White Cats and Deafness

Some people claim that 99% of blue-eyed white cats are deaf. This is inaccurate because blue-eyedness and whiteness can both be caused by different genes. It all depends on what genes the cat has inherited. These are the actual figures from scientific studies around the world. The percentages are given in ranges because results are different in different areas, partly because of the different genes found in the cat population. Where a cat is classed as deaf, the deafness may affect one or both ears.

Cat Looking Through Window

  • 95% of the general cat population is non-white cats (i.e. not pure white) and congenital deafness is extremely rare in non-white cats.
  • 5% of the general cat population is white cats (i.e. pure white). 15-40% of these pure white cats have one or two blue-eyes.
  • Of those white cats with one or two blue eyes, 60-80% are deaf; 20-40% have normal hearing; 30-40% had one blue eye and were deaf while 60-70% had one blue eye and normal hearing.
  • Of the 5% of white cats in the overall population, 60-80% had eyes of other colors (e.g. orange, green). Of those 10- 20% were deaf and 80-90% had normal hearing.
  • Deaf white cats with one or two blue eyes account for 0.25 – 1.5 of total cat population
  • Total number of cats with white coat and blue eyes account for 0.75 – 2.0% of total cat population

It is evident from those studies that blue eyed whites exhibit a higher incidence of deafness than do orange/green eyed whites or non-white cats! But not all blue eyed whites are deaf and here’s why:-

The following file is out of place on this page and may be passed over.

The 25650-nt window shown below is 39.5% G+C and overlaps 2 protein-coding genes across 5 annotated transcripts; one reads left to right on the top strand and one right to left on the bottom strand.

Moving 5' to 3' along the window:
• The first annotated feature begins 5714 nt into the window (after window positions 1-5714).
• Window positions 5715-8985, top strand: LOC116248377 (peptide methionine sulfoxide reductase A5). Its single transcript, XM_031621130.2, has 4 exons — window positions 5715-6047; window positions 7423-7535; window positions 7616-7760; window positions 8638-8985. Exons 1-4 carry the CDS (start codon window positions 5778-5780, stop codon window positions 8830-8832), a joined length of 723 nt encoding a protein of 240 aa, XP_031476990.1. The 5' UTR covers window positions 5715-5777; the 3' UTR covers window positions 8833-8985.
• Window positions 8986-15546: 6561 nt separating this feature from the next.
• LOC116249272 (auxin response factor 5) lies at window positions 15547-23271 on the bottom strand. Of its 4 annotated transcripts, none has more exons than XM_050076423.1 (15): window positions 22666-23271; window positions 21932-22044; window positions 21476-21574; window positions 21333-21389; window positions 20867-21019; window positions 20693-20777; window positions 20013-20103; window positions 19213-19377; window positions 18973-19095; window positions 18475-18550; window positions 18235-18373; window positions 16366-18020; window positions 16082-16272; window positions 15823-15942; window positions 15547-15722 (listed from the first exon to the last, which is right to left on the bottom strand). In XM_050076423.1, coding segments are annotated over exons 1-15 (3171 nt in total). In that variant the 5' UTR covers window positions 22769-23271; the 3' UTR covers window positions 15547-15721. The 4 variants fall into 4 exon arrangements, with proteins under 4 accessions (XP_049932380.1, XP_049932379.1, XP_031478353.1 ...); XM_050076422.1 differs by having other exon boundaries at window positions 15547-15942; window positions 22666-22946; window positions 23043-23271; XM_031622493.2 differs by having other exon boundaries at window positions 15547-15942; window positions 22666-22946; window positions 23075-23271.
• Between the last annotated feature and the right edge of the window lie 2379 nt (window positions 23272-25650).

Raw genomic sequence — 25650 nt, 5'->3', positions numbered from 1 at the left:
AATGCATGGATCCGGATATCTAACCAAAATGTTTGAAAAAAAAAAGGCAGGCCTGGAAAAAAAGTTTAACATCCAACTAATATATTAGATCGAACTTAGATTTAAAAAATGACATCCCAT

There is a known link between white coat color, blue eyes and deafness – but since the coat and eye color can be caused by different genes it means that only some blue eyed whites are deaf. There is a gene/gene complex which causes white coat and blue eyes; it is linked to deafness, but not all cats get white coat and blue eyes from this particular gene. These cats have a reflective layer called the tapetum in the eye (green eye with flash photography), differentiating them from the Siamese blue eye.

If the cat is a Foreign/Oriental White, it carries the gene for ‘Siamese Blue Eyes’ which is not linked to deafness (the gene for Siamese Blue Eyes is linked to cross-eyes instead). Siamese blue eyes lack a reflective tapetum and give red-eye with flash cameras. Random matings can mean that this gene sometimes appears in non Oriental-looking cats which have Colorpoint cats in their ancestry.

Albino cats are also white. True albinism causes pinkish eyes, but some albinos or partial albinos have pale blue eyes. There are too few albino cats studied to draw firm conclusions, but this mutation is not necessarily linked with deafness. It is also hard for a cat owner to determine whether their cat is a blue-eyed albino cat rather than an ordinary blue-eyed white.

There is also a gene for blue eyes which is inherited separately from coat color. This is the gene responsible for the Ojos Azules breed. If the cat is white colored, there is no easy way of telling whether it has the blue-eyed-deaf-ear type gene or the Ojos-Azules-blue-eyes type gene. It’s only possible to tell that a cat has this particular gene if the cat is non-white and has blue eyes.